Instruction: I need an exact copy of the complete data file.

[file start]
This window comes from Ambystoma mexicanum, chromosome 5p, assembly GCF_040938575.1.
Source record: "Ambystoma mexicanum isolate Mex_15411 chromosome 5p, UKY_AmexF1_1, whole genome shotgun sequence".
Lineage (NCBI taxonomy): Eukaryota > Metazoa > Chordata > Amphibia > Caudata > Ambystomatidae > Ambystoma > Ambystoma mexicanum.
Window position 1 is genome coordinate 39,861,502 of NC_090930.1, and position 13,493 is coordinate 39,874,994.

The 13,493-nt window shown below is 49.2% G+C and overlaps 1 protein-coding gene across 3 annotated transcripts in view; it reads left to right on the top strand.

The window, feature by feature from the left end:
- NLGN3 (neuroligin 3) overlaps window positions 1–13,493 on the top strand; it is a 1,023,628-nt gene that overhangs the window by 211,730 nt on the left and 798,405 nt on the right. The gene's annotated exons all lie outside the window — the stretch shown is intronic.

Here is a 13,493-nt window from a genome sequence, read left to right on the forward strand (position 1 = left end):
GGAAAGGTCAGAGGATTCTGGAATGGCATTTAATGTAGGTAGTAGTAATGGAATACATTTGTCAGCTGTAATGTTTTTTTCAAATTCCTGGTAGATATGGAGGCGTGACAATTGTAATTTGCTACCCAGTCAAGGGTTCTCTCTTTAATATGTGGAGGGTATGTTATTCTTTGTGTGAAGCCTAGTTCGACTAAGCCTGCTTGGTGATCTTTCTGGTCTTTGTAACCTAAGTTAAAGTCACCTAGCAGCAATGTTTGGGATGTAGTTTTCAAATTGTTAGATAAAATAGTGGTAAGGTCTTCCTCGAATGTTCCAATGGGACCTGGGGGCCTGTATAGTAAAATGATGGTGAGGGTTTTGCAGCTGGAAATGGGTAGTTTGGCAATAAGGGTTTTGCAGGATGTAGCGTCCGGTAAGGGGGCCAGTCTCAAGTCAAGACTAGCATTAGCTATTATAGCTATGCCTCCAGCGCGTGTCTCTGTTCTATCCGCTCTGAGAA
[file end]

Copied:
This window comes from Ambystoma mexicanum, chromosome 5p, assembly GCF_040938575.1.
Source record: "Ambystoma mexicanum isolate Mex_15411 chromosome 5p, UKY_AmexF1_1, whole genome shotgun sequence".
Lineage (NCBI taxonomy): Eukaryota > Metazoa > Chordata > Amphibia > Caudata > Ambystomatidae > Ambystoma > Ambystoma mexicanum.
Window position 1 is genome coordinate 39,861,502 of NC_090930.1, and position 13,493 is coordinate 39,874,994.

The 13,493-nt window shown below is 49.2% G+C and overlaps 1 protein-coding gene across 3 annotated transcripts in view; it reads left to right on the top strand.

The window, feature by feature from the left end:
- NLGN3 (neuroligin 3) overlaps window positions 1–13,493 on the top strand; it is a 1,023,628-nt gene that overhangs the window by 211,730 nt on the left and 798,405 nt on the right. The gene's annotated exons all lie outside the window — the stretch shown is intronic.

Here is a 13,493-nt window from a genome sequence, read left to right on the forward strand (position 1 = left end):
GGAAAGGTCAGAGGATTCTGGAATGGCATTTAATGTAGGTAGTAGTAATGGAATACATTTGTCAGCTGTAATGTTTTTTTCAAATTCCTGGTAGATATGGAGGCGTGACAATTGTAATTTGCTACCCAGTCAAGGGTTCTCTCTTTAATATGTGGAGGGTATGTTATTCTTTGTGTGAAGCCTAGTTCGACTAAGCCTGCTTGGTGATCTTTCTGGTCTTTGTAACCTAAGTTAAAGTCACCTAGCAGCAATGTTTGGGATGTAGTTTTCAAATTGTTAGATAAAATAGTGGTAAGGTCTTCCTCGAATGTTCCAATGGGACCTGGGGGCCTGTATAGTAAAATGATGGTGAGGGTTTTGCAGCTGGAAATGGGTAGTTTGGCAATAAGGGTTTTGCAGGATGTAGCGTCCGGTAAGGGGGCCAGTCTCAAGTCAAGACTAGCATTAGCTATTATAGCTATGCCTCCAGCGCGTGTCTCTGTTCTATCCGCTCTGAGAA